Lieutenant Governor Jon Husted was in Dover on Monday for a broadband tower activation. The tower is expected to provide internet connection to more than 2,000 homes.
Ryan Grewell is the Managing Director of Intelligent communications, local Internet service provider and partner of the initiative. Smart Way began bringing internet to rural areas of Tuscarawas County in 2014. Internet options at the time in the county were bleak, Grewell said.
“Our goal was to go to unserved and underserved areas of southern Tuscarawas County. There was no internet service,” Grewell said. “You could get satellite. You might get some DSL connections. We saw a lot of dial-up, which was hard to believe.”
Community members clamored for the ability to get broadband, but Smart Way wasn’t getting much return on its community investments, Grenwell said.
“The only thing we were running into was the critical infrastructure, it just wasn’t there,” Grewell said. “We didn’t have the towers in place.”
That was the case for many rural areas of Ohio, Lieutenant Governor Jon Husted said.
“When the governor [Mike] DeWine and I took office, it was very clear that we didn’t have a strategy, that we had about a million people who didn’t have high-speed internet, but no one really knew where that was.” , said Husted.
That’s where JobsOhio’s support comes in. By providing project financing and loans, the agency is supporting businesses that may have been hesitant to offer broadband in rural areas for fear of not getting a sufficient return on their investment, Husted said.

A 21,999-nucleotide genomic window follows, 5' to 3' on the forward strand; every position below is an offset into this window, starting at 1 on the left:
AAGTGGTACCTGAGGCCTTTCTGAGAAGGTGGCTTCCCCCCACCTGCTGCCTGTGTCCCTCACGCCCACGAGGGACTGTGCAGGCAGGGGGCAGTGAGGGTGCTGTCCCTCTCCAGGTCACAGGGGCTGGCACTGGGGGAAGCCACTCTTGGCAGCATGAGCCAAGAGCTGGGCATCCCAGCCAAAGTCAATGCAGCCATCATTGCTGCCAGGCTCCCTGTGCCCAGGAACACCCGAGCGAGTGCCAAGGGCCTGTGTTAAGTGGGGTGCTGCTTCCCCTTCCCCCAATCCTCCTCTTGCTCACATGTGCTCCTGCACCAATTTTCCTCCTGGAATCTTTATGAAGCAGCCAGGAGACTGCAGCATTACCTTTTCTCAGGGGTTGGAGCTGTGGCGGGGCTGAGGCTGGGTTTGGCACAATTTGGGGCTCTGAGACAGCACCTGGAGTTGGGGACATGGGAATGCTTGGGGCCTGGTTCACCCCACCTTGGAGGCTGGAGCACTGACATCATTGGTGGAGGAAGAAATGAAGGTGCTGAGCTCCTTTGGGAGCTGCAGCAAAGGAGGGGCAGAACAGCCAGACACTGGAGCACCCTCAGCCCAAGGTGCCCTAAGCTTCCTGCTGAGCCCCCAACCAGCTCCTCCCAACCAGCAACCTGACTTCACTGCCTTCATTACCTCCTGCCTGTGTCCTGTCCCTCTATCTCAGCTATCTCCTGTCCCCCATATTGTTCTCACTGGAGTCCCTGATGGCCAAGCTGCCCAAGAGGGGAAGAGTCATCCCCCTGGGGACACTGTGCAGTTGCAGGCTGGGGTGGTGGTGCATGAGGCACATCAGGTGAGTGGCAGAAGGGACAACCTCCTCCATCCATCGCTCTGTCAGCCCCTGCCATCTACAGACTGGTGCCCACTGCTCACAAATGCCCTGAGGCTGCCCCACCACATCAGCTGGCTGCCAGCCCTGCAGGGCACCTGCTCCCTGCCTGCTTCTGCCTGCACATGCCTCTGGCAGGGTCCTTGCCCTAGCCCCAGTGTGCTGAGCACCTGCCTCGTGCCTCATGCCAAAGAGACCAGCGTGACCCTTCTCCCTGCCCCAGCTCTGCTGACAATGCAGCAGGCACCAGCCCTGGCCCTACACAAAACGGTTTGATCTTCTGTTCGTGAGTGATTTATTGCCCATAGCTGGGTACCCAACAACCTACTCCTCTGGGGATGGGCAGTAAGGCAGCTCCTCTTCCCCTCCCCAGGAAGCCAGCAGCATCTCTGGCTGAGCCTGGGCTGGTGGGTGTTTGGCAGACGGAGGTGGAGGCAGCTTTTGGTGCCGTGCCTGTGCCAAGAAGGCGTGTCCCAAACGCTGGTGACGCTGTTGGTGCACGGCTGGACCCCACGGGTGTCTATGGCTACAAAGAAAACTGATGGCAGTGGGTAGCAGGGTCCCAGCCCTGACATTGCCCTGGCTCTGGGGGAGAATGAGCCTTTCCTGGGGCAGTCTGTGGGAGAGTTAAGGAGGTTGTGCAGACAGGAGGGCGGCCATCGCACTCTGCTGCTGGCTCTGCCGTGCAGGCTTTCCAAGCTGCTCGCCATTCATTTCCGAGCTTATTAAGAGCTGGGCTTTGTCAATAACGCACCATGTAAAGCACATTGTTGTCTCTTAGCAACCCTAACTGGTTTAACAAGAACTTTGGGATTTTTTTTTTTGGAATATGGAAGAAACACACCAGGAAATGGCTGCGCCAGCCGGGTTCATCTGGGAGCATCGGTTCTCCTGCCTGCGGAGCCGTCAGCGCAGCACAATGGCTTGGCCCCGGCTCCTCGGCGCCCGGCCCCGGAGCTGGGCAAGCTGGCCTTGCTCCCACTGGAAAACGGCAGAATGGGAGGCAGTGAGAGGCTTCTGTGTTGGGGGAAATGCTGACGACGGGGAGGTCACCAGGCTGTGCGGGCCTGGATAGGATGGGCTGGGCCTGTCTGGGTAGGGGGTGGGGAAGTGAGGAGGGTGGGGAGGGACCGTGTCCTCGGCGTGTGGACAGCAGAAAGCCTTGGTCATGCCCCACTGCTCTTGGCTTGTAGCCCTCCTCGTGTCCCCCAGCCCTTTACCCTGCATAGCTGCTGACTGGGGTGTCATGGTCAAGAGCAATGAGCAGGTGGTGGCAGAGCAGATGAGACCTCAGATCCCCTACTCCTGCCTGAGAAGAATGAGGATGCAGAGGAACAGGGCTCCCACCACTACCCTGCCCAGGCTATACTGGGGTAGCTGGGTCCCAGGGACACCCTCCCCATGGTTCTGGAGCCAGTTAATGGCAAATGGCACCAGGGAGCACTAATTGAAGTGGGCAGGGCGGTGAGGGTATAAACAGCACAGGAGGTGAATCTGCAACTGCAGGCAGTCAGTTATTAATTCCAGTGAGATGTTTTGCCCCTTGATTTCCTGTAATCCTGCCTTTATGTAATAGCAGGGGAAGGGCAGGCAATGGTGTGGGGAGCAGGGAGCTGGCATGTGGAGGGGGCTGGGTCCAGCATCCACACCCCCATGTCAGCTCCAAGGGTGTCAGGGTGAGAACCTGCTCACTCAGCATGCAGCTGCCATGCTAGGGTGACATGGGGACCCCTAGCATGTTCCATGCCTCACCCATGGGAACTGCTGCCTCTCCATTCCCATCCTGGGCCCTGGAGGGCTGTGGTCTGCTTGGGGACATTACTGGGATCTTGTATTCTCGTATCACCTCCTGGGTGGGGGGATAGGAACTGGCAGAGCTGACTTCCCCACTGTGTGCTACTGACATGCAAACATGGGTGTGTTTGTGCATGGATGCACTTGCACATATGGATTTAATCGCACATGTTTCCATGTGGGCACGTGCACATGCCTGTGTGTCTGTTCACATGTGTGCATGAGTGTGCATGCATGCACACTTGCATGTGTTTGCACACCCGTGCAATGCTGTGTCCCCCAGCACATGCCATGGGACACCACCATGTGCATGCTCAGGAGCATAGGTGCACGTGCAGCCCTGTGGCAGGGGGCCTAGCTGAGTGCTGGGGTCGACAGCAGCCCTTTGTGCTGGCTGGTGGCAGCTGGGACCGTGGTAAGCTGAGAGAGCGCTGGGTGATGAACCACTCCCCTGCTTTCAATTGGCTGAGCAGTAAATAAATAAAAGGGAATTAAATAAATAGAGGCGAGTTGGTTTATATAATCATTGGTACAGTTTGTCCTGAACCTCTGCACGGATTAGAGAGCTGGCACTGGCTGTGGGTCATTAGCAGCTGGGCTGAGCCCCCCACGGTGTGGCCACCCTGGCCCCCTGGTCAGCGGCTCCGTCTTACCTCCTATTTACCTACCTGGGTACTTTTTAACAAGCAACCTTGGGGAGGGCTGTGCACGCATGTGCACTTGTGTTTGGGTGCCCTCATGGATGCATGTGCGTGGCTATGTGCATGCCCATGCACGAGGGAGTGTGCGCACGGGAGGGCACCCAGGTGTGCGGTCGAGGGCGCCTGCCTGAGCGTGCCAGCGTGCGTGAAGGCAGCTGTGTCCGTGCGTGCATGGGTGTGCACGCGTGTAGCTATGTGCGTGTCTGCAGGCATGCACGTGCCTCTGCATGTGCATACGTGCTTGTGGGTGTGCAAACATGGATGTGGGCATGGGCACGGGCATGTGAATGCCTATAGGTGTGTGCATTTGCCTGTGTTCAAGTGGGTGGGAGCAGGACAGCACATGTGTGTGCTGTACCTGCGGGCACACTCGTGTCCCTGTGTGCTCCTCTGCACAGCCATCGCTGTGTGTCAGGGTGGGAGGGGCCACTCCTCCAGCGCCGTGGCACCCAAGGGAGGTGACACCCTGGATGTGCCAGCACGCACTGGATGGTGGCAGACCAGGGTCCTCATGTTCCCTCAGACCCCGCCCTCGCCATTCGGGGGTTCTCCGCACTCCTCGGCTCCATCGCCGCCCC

“We have to make the economy of this work work,” Husted said. “JobsOhio’s work helps the private sector make the economics of providing these Internet services financially viable.”
This move will make Ohio more economically competitive, Husted said.
“We’re doing it in Ohio more aggressively than a lot of other states are doing,” Husted said, “and it’s going to open doors of opportunity for people here and give us a little more a competitive advantage.”
People and businesses are being turned away from Ohio due to the lack of available broadband access, Husted said.
“Anyone who needs high-speed Internet access, large parts of Ohio are not on the list for them because they don’t have that access,” Husted said. “It opens up opportunities for the entire Appalachian belt that we think of in eastern and southeast Ohio.”
This initiative will also help address broadband inequities, Husted said.
“It creates opportunities for unserved or underserved communities to change their economic future because they will have the means to do these kinds of things in their own community,” Husted said.
Now businesses and households in Dover can access fast internet.
“Based on recent speed tests for this site, the team tells me that this project will increase wireless broadband speed here from 1.4 megabits per second to 524 megabits per second,” Husted said.
This is only the first stage of the initiative which will take four to five years to complete.
JobsOhio’s partnership with Canton-based Internet company Agile networkswill transform many rural areas of the state, CEO JP Nauseef said.
“The tower you can see on the horizon along with many more that will be enabled through our partnership with Agile will help facilitate broadband access for thousands of Ohioans who are currently unable to participate in the access to the modern economy,” Nauseef said.
JobsOhio is providing access, financing and loans to the project, while Agile Networks is building the towers and will maintain them.